On Nov. 8, 2011, the people of East Millinocket spoke with as close to one voice as you usually see in Maine politics.

By a 4-to-1 margin, the voters of that community expressed opposition to a non-binding ballot question that asked, “Are you in favor of supporting a feasibility study on a proposed 70,000-acre national park as presented by Roxanne Quimby?” The only thing more unusual than the strength of the opposition was that the ballot question actually linked Quimby to the project by name.

Turning a deaf ear to the 80 percent of East Millinocket voters who opposed merely the study of a park in 2011, Eliot Cutler told Katahdin-area business leaders last week that he would personally lead an effort to revitalize the northern Maine economy as governor. That effort, according to Cutler, could include a national park in the region.

What is he thinking?

Early public opinion polls in the governor’s race have pegged Cutler at or below 20 percent. Taking positions favored by just 1 in 5 rural Maine voters should be a sure way of keeping Cutler in the basement of Blaine House politics. In this case, however, Cutler is right about the policy and right about the politics.

First consider the policy. Maine’s forests are a vast and renewable resource that continues to provide our forest products industry with the fiber it takes to manufacture paper, lumber and other wood-based products. But mechanization in the forests and in factories has reduced the labor it takes to harvest timber and manufacture value-added products. Advancements in technology have had similar impacts on our farm-based industries.

The same or even more production sustains far fewer jobs than it did a generation or two ago. And that is the good news. The light manufacturing that occurred in woolen mills and shoe shops across our state has largely been exported to low-wage countries, save for a few Maine-based success stories such as New Balance.

We need a different approach to economic development in rural Maine that plays to our sustainable and commercially viable competitive advantages. Maine is the most forested and one of the most rural state in the country. When it comes to tourism and outdoor recreation, those traits set us apart, and it is smart to at least consider how an appropriately scaled national park could be part of what attracts people to Maine and adds value to the Pine Tree State brand.

I am not talking about the 3.2 million-acre proposal supported by Restore Maine. That monstrosity would be bigger than Yellowstone and Yosemite National Parks combined, taking far too much of our working forest out of production to make sense for our state. The kind of park the Quimby family is talking about today is far smaller in scale.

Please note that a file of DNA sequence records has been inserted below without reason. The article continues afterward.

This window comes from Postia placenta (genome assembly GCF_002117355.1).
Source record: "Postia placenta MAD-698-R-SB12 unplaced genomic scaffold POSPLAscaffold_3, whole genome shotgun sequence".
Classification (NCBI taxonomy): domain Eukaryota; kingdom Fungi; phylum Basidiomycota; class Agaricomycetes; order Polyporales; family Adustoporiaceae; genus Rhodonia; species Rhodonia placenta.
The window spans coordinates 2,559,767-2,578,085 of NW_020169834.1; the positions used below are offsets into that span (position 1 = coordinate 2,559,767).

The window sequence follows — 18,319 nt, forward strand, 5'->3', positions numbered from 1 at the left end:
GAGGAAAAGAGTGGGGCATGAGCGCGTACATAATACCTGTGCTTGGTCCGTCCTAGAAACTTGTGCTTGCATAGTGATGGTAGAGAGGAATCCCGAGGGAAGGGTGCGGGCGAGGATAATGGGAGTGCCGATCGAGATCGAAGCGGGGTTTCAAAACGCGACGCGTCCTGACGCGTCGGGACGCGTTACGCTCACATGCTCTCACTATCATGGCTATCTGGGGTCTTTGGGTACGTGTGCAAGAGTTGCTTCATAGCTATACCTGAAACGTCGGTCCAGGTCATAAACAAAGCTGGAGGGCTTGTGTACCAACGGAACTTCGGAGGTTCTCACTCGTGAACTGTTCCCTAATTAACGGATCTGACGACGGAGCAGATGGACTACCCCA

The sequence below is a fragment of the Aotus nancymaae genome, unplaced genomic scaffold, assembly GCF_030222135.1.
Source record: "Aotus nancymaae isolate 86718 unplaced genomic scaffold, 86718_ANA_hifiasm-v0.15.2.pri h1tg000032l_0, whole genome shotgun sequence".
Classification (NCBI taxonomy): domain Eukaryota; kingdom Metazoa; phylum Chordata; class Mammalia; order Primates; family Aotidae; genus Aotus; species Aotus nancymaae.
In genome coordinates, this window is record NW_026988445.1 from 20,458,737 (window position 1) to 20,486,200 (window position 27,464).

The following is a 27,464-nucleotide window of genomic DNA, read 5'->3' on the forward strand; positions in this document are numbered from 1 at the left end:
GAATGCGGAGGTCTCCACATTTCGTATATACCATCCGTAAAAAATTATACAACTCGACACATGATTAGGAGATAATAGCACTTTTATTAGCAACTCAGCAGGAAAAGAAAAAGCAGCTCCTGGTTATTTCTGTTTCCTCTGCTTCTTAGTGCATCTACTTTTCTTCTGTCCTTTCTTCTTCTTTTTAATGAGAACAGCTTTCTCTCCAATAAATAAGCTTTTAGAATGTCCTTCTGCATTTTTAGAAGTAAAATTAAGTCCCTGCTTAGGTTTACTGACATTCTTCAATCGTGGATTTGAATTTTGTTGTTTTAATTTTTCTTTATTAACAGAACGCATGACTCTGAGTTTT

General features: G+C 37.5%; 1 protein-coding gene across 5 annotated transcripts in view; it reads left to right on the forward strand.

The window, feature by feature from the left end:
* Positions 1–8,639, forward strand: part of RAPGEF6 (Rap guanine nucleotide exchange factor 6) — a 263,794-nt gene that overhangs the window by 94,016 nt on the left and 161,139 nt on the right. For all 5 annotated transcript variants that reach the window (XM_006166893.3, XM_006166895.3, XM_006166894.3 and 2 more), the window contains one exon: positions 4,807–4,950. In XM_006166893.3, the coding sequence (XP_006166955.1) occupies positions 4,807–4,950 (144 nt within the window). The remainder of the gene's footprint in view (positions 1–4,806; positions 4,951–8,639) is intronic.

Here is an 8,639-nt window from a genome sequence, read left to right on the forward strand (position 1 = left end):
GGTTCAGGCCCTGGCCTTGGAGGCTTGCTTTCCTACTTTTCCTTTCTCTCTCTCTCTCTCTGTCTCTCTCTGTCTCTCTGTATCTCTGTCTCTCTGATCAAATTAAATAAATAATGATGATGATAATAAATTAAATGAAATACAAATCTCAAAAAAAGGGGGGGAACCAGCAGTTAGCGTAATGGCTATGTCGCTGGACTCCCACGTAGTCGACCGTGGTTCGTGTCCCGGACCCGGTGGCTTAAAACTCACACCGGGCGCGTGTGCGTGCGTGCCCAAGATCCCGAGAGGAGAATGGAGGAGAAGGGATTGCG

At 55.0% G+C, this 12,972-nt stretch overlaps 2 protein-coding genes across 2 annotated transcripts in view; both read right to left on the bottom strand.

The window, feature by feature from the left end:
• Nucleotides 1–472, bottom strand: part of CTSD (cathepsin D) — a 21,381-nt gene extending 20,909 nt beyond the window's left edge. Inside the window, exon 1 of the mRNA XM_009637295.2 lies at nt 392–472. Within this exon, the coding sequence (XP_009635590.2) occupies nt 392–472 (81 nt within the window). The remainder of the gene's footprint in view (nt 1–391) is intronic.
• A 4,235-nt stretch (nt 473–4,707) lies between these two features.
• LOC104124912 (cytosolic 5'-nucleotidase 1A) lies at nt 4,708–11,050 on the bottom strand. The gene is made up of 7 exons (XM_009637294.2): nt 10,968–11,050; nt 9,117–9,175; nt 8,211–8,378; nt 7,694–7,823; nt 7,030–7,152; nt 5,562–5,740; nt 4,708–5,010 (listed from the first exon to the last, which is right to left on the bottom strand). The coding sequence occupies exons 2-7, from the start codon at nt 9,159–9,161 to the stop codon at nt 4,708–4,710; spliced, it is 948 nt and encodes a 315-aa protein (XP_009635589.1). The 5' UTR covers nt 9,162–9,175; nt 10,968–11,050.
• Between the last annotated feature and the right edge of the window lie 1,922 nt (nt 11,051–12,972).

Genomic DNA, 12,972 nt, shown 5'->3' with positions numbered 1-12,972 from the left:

Expanding for a moment on competitive advantage, I believe Maine needs to go further than just making the most of the opportunities that present themselves today. We should strategically create competitive advantage in job-creating industries through a wholesale alignment of our laws, land use policy, education system and investments.

In other words, we should pick a growth industry and make Maine the easiest and most economical place in the world to conduct business in that emerging sector. Look for more on the Demeritt Plan for Maine Prosperity in a future column or political campaign.

Now for the politics of Cutler’s visit to the Katahdin region.

Jobs and the economy are one in the same and ultimately will decide the winner of the campaign for the Blaine House. Cutler needs to differentiate himself as a candidate on jobs issues and find ways to make inroads with rural Maine voters who like Gov. Paul LePage’s brash style and the earnest congressional service of Democratic gubernatorial candidate Mike Michaud.

LePage and Michaud both oppose the park idea.

Cutler’s willingness to consider a park and pledge to actually lead the discussion sets him apart from his opponents in that region of Maine. Progress also is being made on the park issue, thanks to the work Quimby’s family, led by her son Lucas St. Clair, is doing to educate community leaders and build bridges throughout the region. St. Clair is a sincere and approachable advocate, and his work is making a difference.

The Cutler campaign can make the argument that Michaud and LePage both have had their opportunity to deliver for rural Maine through their elected service. A willingness to consider nontraditional alternatives could help Cutler connect with rural Maine voters who have to accept eventually that the way it has always been is no longer the only way forward.

Dan Demeritt is a Republican political consultant and public relations specialist. He is a former campaign aide and communications director for Gov. Paul LePage. He can be contacted at: [email protected] Twitter: @demerittda.